RSDC report: Monday
At yesterday's keynote, Roger Oberg and Danny Sabbah described how software can work (or play) together in concert. Roger discussed how pieces of software can interoperate across technologies, global boundaries, silos, and even generations. He also noted that significant freedoms can be gained by governing development, leaving more room to innovate. Danny mentioned three trends - community, modularity, and empowerment. He also discussed how "passive governance… [the] integration of automation into what we do every day" fuels innovation. He said governance empowers teams, provides greater efficiencies through reuse, allows for clearly defined goals and greater line of sight, and increases efficiencies of globally distributed environments. Danny led a discussion with panelists (including Joe Bugajski, VP Global Standards, VISA; Jan Roberts, Senior Director, CETS, Network Software & Systems Technology Group, Cisco Systems; and Jay Cappy, Managing Director, BearingPoint) who described their challenges and reinforced the importance of community, modularity, empowerment, and open standards.
At a press conference after the keynote, Danny Sabbah emphasized IBM's support of open source, saying open source software "is something we are incorporating into our business strategy. And we're not gonna fight it like others. We're not going try to keep proprietary standards that fight against open source. ... I don't believe that it's bad for the industry at all -- unlike a few of our competitors." I know IBM fully supports standards and open source, as evidenced by its efforts around Linux, Eclipse, J2EE, Apache, and newer activities such as the Open Ajax Initiative, for example. Still, I always like to hear executives validate and reaffirm our position.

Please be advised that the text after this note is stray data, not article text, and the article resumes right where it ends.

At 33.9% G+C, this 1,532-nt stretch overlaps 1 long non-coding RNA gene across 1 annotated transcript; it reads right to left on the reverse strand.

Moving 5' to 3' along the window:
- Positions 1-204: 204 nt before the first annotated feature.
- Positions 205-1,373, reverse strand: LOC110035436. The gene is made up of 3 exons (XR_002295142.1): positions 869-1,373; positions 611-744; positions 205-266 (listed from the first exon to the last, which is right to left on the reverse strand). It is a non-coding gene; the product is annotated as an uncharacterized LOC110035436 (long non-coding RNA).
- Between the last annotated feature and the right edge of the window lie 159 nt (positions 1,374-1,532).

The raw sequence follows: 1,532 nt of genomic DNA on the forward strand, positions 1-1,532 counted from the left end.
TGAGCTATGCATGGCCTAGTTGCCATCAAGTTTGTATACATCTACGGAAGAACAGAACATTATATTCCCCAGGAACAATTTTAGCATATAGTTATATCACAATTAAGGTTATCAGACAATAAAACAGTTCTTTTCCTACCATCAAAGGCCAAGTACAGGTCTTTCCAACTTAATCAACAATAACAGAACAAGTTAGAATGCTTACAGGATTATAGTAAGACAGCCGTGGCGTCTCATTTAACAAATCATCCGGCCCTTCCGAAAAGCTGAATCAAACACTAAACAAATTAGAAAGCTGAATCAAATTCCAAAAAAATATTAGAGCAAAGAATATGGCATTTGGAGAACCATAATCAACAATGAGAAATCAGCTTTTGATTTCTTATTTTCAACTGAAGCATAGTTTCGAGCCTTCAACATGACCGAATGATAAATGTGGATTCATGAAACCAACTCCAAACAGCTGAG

Be sure to check out the various RSDC 2006 blogs and podcasts. (I especially appreciated Walker Royce's blog about how practicioners view governance...)